chapter 5: it was the best of times, it was the nursed of times: putting the “IV” in “ALIVE”

PAIN.  it was the reason for my visit to St. Joseph’s.  sure, i could tell the staff that i was thinking about them and just had to see their smiling faces.  “when a phone call just won’t do…”  …or i could say it was for the food, or maybe i just wanted to sleep in an adjustable bed for a few nights.  and truthfully, my shower at home doesn’t have that hand-held head.  so many possible motivations for my trip.   but the real reason, if i’m not just trying to make everybody feel good, was that i HURT.  REALLY, REALLY, REALLY FREAKING BAD.  pain was my shallow and selfish–and singular–reason for coming in.  according to the doctor, i had a brain tumor that was bleeding.  let me tell you:  that HURTS.  and after my first butt shot the night i came to the ER, i was given an IV.  it was sort of an all-purpose port into my system.  they used it to take blood.  they used it to inject dye into me for one of my MRI’s.  they also used it to inject me with Dilaudid.  not even Dilaudid could stop the pain, but it reduced it, and it allowed me to sleep…and have the strangest million little dreams that separated the shortest moments of consciousness.  sometimes, writing a text would be interrupted by 10 dreams, one after every word i could type.  i told the nurses that i still hurt, and i learned to voice my needs, and use the call button on my remote for more pain medicine.  and then it happened:  the one time, the one dose, that gave me euphoria, if only for a few moments.  the nurse bore down on the plunger.  and the chemical flushed into my veins.  i felt the sensation flood my body:  first up my left arm, then into my chest, then back outward down both arms, rising up to my head while at the same time reaching out toward my toes.  and it was AMAZING.  THANK GOD for morphine.  it comforted me like Linus’s blanket.  like warm tomato soup when i’ve got the flu.  like Calgon in the commercial.  like being surrounded by cellos, and violas, and violins.  and feeling their chiffy vibrations all around me.  and getting warm from each stroke of every bow.  it was IMMEDIATE.  it was POWERFUL.  so THIS is why Nikki Sixx did it.  from my first night in the emergency room, Dilaudid was the relief i desperately needed, even though it never eliminated the pain, and it was my saving grace while i was in the hospital.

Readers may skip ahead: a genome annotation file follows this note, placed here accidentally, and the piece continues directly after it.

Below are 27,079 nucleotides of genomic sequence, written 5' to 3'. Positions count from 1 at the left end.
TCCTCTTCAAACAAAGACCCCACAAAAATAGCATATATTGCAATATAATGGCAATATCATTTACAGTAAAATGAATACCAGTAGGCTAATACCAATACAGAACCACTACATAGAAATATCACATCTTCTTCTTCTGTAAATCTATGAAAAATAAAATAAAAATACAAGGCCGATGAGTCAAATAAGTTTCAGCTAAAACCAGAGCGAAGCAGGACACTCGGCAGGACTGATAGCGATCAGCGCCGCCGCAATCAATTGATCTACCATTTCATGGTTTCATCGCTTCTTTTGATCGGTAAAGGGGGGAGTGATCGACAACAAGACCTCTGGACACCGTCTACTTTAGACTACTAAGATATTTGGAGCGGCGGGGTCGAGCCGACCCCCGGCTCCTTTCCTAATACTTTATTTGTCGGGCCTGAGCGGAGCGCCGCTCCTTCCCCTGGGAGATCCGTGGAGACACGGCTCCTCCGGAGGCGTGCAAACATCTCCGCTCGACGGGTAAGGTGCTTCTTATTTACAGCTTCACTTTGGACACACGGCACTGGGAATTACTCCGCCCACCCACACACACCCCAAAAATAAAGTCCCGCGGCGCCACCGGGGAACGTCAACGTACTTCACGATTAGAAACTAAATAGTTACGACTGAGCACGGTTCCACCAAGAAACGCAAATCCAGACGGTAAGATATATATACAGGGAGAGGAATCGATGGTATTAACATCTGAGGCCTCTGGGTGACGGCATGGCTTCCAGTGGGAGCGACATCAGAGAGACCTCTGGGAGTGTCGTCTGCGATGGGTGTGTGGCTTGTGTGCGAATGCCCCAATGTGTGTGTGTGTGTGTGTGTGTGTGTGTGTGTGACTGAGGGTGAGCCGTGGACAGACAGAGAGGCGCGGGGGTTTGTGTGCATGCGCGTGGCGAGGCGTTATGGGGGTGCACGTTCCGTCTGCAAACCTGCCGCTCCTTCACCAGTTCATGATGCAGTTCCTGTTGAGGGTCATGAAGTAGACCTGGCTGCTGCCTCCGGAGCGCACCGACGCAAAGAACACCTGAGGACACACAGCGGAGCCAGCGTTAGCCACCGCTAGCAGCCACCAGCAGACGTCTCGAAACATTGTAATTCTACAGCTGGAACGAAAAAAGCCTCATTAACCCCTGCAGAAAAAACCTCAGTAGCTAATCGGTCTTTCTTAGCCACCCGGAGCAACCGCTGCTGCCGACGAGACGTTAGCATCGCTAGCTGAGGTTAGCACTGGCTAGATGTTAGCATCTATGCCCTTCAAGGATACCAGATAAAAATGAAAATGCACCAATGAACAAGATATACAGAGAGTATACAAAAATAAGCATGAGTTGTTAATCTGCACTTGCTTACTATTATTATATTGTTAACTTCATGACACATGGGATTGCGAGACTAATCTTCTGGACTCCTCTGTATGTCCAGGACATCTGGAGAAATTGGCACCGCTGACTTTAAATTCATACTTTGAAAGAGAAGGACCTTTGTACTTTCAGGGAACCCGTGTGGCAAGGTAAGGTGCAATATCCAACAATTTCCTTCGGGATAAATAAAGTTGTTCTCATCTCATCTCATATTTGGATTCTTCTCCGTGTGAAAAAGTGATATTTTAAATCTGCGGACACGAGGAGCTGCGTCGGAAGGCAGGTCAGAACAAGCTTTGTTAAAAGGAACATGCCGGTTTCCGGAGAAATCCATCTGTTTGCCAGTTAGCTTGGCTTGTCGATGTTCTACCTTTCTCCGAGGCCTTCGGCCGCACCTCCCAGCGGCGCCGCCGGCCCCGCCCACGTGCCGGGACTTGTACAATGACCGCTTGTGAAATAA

Advertisements
This entry was posted in Uncategorized. Bookmark the permalink.

Leave a Reply

Fill in your details below or click an icon to log in:

WordPress.com Logo

You are commenting using your WordPress.com account. Log Out / Change )

Twitter picture

You are commenting using your Twitter account. Log Out / Change )

Facebook photo

You are commenting using your Facebook account. Log Out / Change )

Google+ photo

You are commenting using your Google+ account. Log Out / Change )

Connecting to %s